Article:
Later this week, Apple and the government of Ireland will appeal against the European Union’s $14.5 billion tax ruling targeting Apple’s sweetheart tax deal with Dublin that the EU deemed “illegal state aid.” According to Reuters today, the Cupertino firm will object to the fact that EU regulators ignored established tax experts and common corporate law.
Apple’s legal strategy involves painting itself as a victim of its own success. EU deliberately singled out Apple due to its success and picked a method to maximize the penalty, said Apple’s top lawyer Bruce Sewell.
In August, the European Commission slammed Apple with a tax bill from hell over a sweetheart deal it received from Ireland—which, in the Commission’s view, constitutes “illegal state aid”.
Dublin promptly promised to join Apple’s fight against EU and it’s put its money where its mouth is.
Michael Noonan, Finance Minister in the Irish government, said that Dublin today challenged the EU judgment by submitting an appeal to the European courts in a bid to block the decision, ArsTechnica reports.
Following news earlier this week that the European Commission had ruled that Apple must pay €13 billion ($14.5 billion) in back taxes to the government of Ireland because its sweetheart deal with Dublin that lets it be subjected to a lower tax rate constitutes “illegal state aid,” the Irish government said today it would join Apple in its fight against the ruling.
“Paradoxically, Ireland is determined not to accept the tax windfall, which would be equivalent to what it spent last year on funding its struggling health service,” says the report.
The European Commission has ruled that Apple is on the hook for €13 billion ($14.5 billion) in back taxes as its “sweetheart deal” to pay a lower tax rate in Ireland has been characterized as “illegal state aid”.
Apple is going to appeal the ruling and now CEO Tim Cook has penned an open letter, entitled “A Message to the Apple Community in Europe,” in which he explains Apple’s position in this case, writing he is “confident” that the huge tax bill will be reversed.
At a press conference Tuesday, the European Commission’s competition commissioner Margarethe Vestager announced that the European Union has ordered the government of Ireland to collect up to €13 billion, or about $14.5 billion, in back taxes from Apple. The sum represents Europe’s largest tax penalty and a significant increase over the 1 billion figure floated around ahead of the ruling.
Following months of back and forth between Apple and Ireland’s independent planning body An Bord Pleanála, plans for a massive $1 billion data center in Galway County have been approved, reports Business Insider. “Despite opposition from a number of individuals and local businesses,” Apple’s been granted the go-ahead to build the first stage of the data center on a 197-hectare site.
The facility will support Apple’s online services for customers in Europe, including the iTunes Store, App Store, iMessage, Maps and Siri.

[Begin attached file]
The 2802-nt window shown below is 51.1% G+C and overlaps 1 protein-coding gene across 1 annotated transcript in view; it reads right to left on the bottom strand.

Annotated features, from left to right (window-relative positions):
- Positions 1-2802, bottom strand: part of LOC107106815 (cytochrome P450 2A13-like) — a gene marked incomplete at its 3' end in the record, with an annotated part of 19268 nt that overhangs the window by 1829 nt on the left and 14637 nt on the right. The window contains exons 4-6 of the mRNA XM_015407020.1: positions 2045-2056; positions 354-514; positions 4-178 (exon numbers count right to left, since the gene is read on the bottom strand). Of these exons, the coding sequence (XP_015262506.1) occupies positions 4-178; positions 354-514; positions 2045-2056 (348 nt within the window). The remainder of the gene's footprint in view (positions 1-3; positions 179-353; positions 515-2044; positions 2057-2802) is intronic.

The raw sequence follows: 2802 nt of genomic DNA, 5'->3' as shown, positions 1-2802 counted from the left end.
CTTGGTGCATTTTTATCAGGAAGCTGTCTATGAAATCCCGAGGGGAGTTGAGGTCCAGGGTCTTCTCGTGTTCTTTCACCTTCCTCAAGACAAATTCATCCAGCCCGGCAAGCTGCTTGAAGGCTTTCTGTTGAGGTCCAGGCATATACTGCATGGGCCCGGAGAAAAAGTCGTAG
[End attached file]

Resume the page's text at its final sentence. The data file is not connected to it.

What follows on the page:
Real-time updates about vehicular traffic on Apple Maps have expanded to include Greece, home to population of eleven million people, according to an update posted on Apple’s iOS Feature Availability webpage. The latest expansion comes hot on the heels of launching public transit directions on Maps in Prague earlier in the week.
Traffic data on Apple Maps is currently available in about three dozen countries, including the United States, the United Kingdom, Canada, China, Singapore, Australia, New Zealand, Mexico, South Africa, Spain, Belgium, Germany, France, Italy, Netherlands, Czech Republic, Denmark and more.
The top court of the European Union has determined that e-books shouldn’t be treated like their printed counterparts when it comes to taxes and therefore should be subject to higher tax rates, The Wall Street Journal reported Thursday.
“But the European Commission signaled it may change the rules next year to allow for equal taxation of books in any form,” reads the report.
As reported by AppleInsider, Apple has raised minimum prices of iPhone and iPad applications in the App Store in Canada, the United Kingdom, Norway and in the European Union.
As a result of the changes, customers in Canada will now see a minimum app price raised from $0.99 (USD$0.83) to $1.19 (USD$1.01). In the United Kingdom, the new minimum tier has gone up from £0.69 ($1.04) to £0.79 ($1.19) and €0.99 ($1.17) in the European Union, up from €0.89 ($1.05) before.
In addition, smartphones, tablets and other gadgets Apple sells in Brazil saw their prices skyrocketing by an average of 10 percent due to the steady devaluation of the country’s currency, real.
The European Commission publicized its ruling that Apple benefited from a favorable Irish tax rate, arguing that Apple’s funneling of revenues and earnings to Ireland, where the Cupertino firm cut a favorable tax deal with the Irish government in the late 1980s and early 1990s, constitutes illegal state aid, The Wall Street Journal reported Tuesday.
Responding to these accusations, Apple issued a written statement denying it’s received preferential treatment from the government of Ireland. Apple is urging the need for corporate tax reform, insisting its tax arrangements in Ireland are perfectly legal.